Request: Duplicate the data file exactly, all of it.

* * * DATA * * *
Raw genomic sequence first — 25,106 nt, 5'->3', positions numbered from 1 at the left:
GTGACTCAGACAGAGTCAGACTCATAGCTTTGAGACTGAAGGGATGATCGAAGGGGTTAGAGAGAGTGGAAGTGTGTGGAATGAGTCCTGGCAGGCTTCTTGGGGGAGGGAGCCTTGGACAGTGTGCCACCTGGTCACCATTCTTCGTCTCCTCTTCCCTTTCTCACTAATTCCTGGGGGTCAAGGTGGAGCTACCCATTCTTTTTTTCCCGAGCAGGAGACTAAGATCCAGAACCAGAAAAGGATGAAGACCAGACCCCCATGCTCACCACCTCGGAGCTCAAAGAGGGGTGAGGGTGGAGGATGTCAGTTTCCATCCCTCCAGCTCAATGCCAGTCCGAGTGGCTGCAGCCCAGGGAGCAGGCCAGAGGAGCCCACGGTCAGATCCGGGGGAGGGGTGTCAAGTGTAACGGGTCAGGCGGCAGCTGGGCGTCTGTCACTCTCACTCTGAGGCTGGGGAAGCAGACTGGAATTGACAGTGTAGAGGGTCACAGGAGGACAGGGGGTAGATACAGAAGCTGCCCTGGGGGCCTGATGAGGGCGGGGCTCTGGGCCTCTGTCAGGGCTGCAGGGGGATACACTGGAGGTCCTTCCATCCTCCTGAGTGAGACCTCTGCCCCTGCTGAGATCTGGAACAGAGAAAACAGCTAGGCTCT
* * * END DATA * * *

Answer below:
Raw genomic sequence first — 25,106 nt, 5'->3', positions numbered from 1 at the left:
GTGACTCAGACAGAGTCAGACTCATAGCTTTGAGACTGAAGGGATGATCGAAGGGGTTAGAGAGAGTGGAAGTGTGTGGAATGAGTCCTGGCAGGCTTCTTGGGGGAGGGAGCCTTGGACAGTGTGCCACCTGGTCACCATTCTTCGTCTCCTCTTCCCTTTCTCACTAATTCCTGGGGGTCAAGGTGGAGCTACCCATTCTTTTTTTCCCGAGCAGGAGACTAAGATCCAGAACCAGAAAAGGATGAAGACCAGACCCCCATGCTCACCACCTCGGAGCTCAAAGAGGGGTGAGGGTGGAGGATGTCAGTTTCCATCCCTCCAGCTCAATGCCAGTCCGAGTGGCTGCAGCCCAGGGAGCAGGCCAGAGGAGCCCACGGTCAGATCCGGGGGAGGGGTGTCAAGTGTAACGGGTCAGGCGGCAGCTGGGCGTCTGTCACTCTCACTCTGAGGCTGGGGAAGCAGACTGGAATTGACAGTGTAGAGGGTCACAGGAGGACAGGGGGTAGATACAGAAGCTGCCCTGGGGGCCTGATGAGGGCGGGGCTCTGGGCCTCTGTCAGGGCTGCAGGGGGATACACTGGAGGTCCTTCCATCCTCCTGAGTGAGACCTCTGCCCCTGCTGAGATCTGGAACAGAGAAAACAGCTAGGCTCT